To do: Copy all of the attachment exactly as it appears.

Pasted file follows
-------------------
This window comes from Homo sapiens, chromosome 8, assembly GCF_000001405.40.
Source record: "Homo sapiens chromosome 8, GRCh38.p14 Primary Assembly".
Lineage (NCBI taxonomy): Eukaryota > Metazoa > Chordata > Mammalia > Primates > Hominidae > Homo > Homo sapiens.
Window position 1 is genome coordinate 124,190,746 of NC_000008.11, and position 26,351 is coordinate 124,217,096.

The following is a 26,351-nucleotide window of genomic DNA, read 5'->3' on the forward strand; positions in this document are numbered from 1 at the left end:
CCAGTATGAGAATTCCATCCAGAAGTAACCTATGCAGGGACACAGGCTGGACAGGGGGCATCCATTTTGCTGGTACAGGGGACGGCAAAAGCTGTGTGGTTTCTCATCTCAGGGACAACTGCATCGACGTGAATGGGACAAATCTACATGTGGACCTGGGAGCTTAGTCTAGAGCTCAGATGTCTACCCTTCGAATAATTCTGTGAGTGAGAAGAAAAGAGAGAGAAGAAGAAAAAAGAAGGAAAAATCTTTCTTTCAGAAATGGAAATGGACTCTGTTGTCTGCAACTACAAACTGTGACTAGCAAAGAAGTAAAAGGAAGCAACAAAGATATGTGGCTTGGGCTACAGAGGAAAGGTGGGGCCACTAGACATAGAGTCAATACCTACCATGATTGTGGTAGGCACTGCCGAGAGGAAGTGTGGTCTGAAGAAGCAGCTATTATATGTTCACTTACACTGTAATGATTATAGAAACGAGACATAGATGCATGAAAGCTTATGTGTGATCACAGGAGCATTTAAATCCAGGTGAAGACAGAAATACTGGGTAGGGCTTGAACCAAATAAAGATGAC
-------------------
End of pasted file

This window comes from Homo sapiens, chromosome 8, assembly GCF_000001405.40.
Source record: "Homo sapiens chromosome 8, GRCh38.p14 Primary Assembly".
Lineage (NCBI taxonomy): Eukaryota > Metazoa > Chordata > Mammalia > Primates > Hominidae > Homo > Homo sapiens.
Window position 1 is genome coordinate 124,190,746 of NC_000008.11, and position 26,351 is coordinate 124,217,096.

The following is a 26,351-nucleotide window of genomic DNA, read 5'->3' on the forward strand; positions in this document are numbered from 1 at the left end:
CCAGTATGAGAATTCCATCCAGAAGTAACCTATGCAGGGACACAGGCTGGACAGGGGGCATCCATTTTGCTGGTACAGGGGACGGCAAAAGCTGTGTGGTTTCTCATCTCAGGGACAACTGCATCGACGTGAATGGGACAAATCTACATGTGGACCTGGGAGCTTAGTCTAGAGCTCAGATGTCTACCCTTCGAATAATTCTGTGAGTGAGAAGAAAAGAGAGAGAAGAAGAAAAAAGAAGGAAAAATCTTTCTTTCAGAAATGGAAATGGACTCTGTTGTCTGCAACTACAAACTGTGACTAGCAAAGAAGTAAAAGGAAGCAACAAAGATATGTGGCTTGGGCTACAGAGGAAAGGTGGGGCCACTAGACATAGAGTCAATACCTACCATGATTGTGGTAGGCACTGCCGAGAGGAAGTGTGGTCTGAAGAAGCAGCTATTATATGTTCACTTACACTGTAATGATTATAGAAACGAGACATAGATGCATGAAAGCTTATGTGTGATCACAGGAGCATTTAAATCCAGGTGAAGACAGAAATACTGGGTAGGGCTTGAACCAAATAAAGATGAC